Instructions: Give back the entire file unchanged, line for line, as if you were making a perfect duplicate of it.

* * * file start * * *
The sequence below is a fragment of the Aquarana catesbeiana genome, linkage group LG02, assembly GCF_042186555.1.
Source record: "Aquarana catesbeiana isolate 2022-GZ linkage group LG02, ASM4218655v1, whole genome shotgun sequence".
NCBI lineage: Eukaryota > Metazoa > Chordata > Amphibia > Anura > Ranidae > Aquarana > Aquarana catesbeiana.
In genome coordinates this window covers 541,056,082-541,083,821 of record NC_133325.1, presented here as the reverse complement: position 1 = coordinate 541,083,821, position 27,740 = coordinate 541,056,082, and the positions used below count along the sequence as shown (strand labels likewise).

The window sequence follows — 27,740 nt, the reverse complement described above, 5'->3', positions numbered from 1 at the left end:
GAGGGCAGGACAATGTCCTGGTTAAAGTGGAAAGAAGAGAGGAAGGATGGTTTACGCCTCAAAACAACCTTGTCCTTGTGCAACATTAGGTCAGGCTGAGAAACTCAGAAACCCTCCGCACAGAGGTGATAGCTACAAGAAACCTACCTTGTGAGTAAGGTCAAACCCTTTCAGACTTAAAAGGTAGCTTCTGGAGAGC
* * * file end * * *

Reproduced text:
The sequence below is a fragment of the Aquarana catesbeiana genome, linkage group LG02, assembly GCF_042186555.1.
Source record: "Aquarana catesbeiana isolate 2022-GZ linkage group LG02, ASM4218655v1, whole genome shotgun sequence".
NCBI lineage: Eukaryota > Metazoa > Chordata > Amphibia > Anura > Ranidae > Aquarana > Aquarana catesbeiana.
In genome coordinates this window covers 541,056,082-541,083,821 of record NC_133325.1, presented here as the reverse complement: position 1 = coordinate 541,083,821, position 27,740 = coordinate 541,056,082, and the positions used below count along the sequence as shown (strand labels likewise).

The window sequence follows — 27,740 nt, the reverse complement described above, 5'->3', positions numbered from 1 at the left end:
GAGGGCAGGACAATGTCCTGGTTAAAGTGGAAAGAAGAGAGGAAGGATGGTTTACGCCTCAAAACAACCTTGTCCTTGTGCAACATTAGGTCAGGCTGAGAAACTCAGAAACCCTCCGCACAGAGGTGATAGCTACAAGAAACCTACCTTGTGAGTAAGGTCAAACCCTTTCAGACTTAAAAGGTAGCTTCTGGAGAGC